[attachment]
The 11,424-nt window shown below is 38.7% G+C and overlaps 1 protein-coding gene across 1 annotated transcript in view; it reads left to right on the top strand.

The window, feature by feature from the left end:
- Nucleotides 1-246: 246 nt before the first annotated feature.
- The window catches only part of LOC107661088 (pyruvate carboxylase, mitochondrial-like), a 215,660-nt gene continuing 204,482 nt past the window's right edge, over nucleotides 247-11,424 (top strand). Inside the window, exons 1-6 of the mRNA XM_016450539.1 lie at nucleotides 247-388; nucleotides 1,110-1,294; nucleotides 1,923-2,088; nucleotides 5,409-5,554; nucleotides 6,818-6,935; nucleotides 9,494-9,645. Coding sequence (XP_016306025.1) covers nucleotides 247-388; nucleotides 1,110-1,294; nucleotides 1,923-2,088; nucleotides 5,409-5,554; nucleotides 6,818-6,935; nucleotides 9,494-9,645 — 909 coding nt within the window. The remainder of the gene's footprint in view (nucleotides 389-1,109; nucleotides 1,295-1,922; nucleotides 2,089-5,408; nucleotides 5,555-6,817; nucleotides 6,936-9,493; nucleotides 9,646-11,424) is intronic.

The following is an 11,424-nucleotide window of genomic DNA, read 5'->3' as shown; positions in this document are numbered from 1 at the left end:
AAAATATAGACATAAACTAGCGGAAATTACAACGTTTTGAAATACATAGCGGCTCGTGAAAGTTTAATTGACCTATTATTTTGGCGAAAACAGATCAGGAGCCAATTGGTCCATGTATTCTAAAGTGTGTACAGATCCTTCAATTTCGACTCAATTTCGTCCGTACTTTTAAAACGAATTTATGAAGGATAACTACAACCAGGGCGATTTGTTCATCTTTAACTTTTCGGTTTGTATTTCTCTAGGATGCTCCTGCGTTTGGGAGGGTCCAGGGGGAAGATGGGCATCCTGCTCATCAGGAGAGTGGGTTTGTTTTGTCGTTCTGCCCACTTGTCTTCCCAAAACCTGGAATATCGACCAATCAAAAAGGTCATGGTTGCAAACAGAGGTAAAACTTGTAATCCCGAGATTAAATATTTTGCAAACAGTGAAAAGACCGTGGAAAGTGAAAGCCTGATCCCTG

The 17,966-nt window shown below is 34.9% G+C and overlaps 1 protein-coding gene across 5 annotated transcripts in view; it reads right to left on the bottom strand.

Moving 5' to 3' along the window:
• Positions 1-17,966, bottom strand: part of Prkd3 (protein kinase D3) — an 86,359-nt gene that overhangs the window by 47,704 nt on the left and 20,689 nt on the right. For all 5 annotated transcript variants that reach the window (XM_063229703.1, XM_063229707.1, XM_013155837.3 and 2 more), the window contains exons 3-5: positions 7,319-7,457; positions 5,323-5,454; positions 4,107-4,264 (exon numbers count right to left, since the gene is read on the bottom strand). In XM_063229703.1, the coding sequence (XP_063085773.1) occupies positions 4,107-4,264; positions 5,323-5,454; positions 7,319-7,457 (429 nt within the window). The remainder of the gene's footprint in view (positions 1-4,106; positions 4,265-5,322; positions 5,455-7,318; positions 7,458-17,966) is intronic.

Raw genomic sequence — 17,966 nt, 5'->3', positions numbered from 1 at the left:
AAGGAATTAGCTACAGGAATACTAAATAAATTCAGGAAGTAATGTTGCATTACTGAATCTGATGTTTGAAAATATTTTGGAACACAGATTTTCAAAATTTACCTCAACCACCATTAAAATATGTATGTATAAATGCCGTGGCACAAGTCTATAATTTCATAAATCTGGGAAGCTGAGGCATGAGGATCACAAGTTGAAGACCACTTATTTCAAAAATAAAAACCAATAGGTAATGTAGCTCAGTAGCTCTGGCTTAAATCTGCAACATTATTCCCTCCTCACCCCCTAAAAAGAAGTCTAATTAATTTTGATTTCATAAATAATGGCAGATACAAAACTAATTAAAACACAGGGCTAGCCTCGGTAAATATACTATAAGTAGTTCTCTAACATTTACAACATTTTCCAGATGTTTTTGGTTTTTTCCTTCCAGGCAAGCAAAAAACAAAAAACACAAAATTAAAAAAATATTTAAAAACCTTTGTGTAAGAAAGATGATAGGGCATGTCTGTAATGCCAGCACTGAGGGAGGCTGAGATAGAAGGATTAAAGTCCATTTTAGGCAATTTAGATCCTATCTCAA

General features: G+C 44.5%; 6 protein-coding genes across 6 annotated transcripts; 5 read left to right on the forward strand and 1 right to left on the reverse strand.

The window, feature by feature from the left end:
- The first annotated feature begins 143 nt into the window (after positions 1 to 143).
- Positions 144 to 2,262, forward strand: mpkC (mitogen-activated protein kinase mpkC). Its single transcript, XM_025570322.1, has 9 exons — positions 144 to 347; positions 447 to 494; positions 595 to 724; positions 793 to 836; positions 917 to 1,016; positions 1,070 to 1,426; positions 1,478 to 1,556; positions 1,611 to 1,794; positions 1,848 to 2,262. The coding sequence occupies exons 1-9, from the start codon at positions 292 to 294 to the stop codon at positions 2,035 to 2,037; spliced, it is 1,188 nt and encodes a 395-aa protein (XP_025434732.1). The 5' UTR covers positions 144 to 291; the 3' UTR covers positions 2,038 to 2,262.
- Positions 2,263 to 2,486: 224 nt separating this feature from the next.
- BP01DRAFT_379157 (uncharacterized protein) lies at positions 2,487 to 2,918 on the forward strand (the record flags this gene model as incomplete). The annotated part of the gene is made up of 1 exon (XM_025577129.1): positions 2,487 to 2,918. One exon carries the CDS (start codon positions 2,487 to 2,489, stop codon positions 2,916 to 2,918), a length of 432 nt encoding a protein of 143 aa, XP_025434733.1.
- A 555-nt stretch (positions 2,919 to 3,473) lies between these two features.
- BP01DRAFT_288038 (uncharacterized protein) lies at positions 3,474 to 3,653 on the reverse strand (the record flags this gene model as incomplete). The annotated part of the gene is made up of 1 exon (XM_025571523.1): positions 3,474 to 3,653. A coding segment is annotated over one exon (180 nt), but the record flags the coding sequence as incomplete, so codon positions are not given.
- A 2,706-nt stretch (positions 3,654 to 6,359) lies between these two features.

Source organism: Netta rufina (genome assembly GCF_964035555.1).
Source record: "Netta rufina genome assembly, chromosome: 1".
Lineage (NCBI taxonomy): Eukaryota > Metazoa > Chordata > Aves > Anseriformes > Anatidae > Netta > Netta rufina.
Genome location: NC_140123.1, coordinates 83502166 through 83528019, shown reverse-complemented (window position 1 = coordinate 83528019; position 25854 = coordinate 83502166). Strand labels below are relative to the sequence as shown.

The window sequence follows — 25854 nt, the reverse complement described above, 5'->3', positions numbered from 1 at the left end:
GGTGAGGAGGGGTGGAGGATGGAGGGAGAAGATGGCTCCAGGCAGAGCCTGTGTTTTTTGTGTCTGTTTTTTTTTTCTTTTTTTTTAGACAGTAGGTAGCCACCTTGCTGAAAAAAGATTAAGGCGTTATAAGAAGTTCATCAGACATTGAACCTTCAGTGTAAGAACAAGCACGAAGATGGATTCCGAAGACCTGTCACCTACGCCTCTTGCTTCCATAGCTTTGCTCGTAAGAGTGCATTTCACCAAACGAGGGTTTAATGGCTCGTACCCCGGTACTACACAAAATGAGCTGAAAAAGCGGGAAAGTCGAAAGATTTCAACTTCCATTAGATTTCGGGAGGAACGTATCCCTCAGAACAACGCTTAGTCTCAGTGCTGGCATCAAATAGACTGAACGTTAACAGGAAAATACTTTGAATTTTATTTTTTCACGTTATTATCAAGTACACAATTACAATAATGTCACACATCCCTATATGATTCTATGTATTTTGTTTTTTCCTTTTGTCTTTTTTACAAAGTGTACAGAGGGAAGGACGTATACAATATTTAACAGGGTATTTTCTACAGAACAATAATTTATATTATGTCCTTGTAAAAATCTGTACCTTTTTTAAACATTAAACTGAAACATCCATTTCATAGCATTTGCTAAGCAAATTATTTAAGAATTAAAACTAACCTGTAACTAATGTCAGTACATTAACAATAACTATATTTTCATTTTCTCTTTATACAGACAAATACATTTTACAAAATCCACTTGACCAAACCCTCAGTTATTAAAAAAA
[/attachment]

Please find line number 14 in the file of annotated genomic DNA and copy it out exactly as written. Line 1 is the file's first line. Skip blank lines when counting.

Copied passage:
- The first annotated feature begins 143 nt into the window (after positions 1 to 143).